There are 3 governmental health insurance providers in Lebanon, in addition to the payments made by the MOPH to private hospitals for the hospitalization of the uninsured applicants. There are also various other sources of health care financing.

National Social Security Fund (NSSF)

The NSSF was established in 1964 and is similar to the French model of social security. As essentially a service for workers, the NSSF comes under the Ministry of Labour. The MOPH has little input into its operations or decisions.

The NSSF is the most important source of public health insurance in Lebanon. It covers, in principle, Lebanese citizens who are: workers and employees in the private, non-agricultural sector; permanent employees in agriculture, employees of public institutions and independent offices who are not subject to civil service; teachers in public schools; taxi drivers; newspaper sellers; and university students. Health coverage includes sickness and maternity allowances amounting to 90% of hospitalization costs and 80% of medical consultations and medication excluding dental care. Thus to a large extent, the Fund is financed from private sources yet it is a public institution. In April 2000, a project law was approved by the Cabinet instituting the provision of health care to the entire population above the age of 64 years, under the auspices of the NSSF. The law has not been implemented as yet and may be revised. In 2003, coverage was extended to physicians and their dependents.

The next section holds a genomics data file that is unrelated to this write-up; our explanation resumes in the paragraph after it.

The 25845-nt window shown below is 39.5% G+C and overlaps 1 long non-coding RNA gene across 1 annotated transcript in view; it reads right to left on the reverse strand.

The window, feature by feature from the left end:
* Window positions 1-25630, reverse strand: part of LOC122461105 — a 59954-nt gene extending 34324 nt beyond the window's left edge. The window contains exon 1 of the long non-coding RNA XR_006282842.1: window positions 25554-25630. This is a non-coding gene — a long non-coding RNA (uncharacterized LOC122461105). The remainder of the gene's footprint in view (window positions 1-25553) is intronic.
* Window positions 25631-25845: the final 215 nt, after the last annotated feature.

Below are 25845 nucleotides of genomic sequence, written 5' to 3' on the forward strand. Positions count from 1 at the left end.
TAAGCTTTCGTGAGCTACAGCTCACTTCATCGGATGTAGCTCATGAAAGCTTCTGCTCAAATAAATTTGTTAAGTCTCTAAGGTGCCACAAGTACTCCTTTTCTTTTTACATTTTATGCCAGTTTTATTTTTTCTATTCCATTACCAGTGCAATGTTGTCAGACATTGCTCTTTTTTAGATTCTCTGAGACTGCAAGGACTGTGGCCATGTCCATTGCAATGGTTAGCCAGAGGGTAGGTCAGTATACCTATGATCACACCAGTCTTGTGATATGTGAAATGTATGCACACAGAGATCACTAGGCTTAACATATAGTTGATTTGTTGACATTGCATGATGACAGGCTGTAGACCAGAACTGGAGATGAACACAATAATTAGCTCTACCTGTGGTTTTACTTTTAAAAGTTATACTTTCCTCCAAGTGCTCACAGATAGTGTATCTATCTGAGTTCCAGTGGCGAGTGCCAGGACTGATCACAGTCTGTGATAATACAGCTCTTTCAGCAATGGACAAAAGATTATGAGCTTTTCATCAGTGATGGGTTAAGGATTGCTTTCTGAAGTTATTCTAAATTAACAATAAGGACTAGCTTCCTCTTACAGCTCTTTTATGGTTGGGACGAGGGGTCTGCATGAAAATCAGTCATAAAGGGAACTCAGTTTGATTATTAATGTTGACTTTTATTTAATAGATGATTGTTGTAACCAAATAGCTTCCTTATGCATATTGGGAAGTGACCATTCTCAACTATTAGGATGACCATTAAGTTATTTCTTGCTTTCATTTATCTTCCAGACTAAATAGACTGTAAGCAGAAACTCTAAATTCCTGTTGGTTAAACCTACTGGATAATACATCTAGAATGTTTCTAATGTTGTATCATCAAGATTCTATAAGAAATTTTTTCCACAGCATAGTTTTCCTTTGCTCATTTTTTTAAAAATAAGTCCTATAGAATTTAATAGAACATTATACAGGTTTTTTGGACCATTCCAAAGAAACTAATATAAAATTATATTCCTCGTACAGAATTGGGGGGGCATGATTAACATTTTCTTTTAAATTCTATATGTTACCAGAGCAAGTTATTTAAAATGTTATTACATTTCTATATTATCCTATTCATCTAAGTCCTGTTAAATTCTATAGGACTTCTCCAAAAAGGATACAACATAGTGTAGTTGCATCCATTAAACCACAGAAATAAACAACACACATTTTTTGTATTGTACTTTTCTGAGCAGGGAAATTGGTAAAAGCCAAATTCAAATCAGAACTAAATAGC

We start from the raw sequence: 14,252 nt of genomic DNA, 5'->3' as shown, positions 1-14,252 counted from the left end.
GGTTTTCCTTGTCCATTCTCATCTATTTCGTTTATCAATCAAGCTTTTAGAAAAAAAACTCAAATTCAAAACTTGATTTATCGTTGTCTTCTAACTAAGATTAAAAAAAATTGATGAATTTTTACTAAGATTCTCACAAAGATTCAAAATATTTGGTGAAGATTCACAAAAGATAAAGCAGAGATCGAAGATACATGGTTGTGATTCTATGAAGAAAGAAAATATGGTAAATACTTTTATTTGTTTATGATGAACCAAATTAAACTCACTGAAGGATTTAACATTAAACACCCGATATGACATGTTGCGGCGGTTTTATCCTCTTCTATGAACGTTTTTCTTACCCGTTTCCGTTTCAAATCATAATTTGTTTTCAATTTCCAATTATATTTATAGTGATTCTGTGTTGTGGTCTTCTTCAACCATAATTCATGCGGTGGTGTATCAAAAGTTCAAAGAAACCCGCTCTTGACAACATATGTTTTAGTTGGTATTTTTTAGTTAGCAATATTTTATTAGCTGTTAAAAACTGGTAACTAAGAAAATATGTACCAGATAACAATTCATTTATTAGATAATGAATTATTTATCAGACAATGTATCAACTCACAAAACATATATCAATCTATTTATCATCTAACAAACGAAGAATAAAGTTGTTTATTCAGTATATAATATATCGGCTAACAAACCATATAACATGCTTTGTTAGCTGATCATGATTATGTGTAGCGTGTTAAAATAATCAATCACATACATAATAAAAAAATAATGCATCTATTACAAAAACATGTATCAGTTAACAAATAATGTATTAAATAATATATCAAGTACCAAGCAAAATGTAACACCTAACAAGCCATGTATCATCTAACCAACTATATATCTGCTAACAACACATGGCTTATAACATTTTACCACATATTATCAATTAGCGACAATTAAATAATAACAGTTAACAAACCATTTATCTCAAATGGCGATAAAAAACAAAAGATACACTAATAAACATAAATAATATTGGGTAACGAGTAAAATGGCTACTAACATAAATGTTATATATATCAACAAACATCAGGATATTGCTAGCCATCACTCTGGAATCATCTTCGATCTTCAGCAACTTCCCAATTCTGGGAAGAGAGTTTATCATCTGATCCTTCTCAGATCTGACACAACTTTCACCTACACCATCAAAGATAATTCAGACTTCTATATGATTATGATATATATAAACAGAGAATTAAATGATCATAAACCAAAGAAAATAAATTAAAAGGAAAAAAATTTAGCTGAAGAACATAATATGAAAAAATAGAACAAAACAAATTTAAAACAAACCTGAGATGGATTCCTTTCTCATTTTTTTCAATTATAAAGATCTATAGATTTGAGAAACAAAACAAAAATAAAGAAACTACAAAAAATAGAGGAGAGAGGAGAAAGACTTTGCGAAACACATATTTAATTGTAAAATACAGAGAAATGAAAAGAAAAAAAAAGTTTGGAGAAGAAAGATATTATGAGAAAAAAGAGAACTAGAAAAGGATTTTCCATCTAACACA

The household survey of 1997, undertaken by the Ministry of Social Affairs (MOSA), revealed that only 15.2% of the sample interviewed were covered by the NSSF. The NHHEUS reported a coverage of 26.1%, while the NSSF maintains that it provides coverage for 33% of the Lebanese population.

Security forces coverage

Insurance for the security forces is organized through several funds. The Military are covered by the Ministry of Defence. The Internal Security Forces have their own plan, under the Ministry of Interior. The staff of Public Security, Customs employees and those of State Security are covered through 2 different funds, under the Office of the Prime Minister. All uniformed staff members are covered with their dependents and their parents. Together, these funds constitute the second most important source of public health insurance. Coverage here is the most generous: 100% of hospitalization and medical expenses for the member, 75% for spouse and children and 50% for dependent parents.

Cooperative of the Civil Servants

The Cooperative of the Civil Servants (CCS) is the third most important source of public health insurance which was instituted in 1964. The CCS insures all employees of the public sector who are subject to the laws of the Civil Service. Health insurance covers 90% of hospitalization costs and 75% of consultations, medication and dental treatment for the employee (up to a ceiling, beyond which the CCS covers all). The CCS is operated by the Office of the Prime Minister and is financed from a 1% deduction off the payroll of the inpidual; the balance is covered by the Government.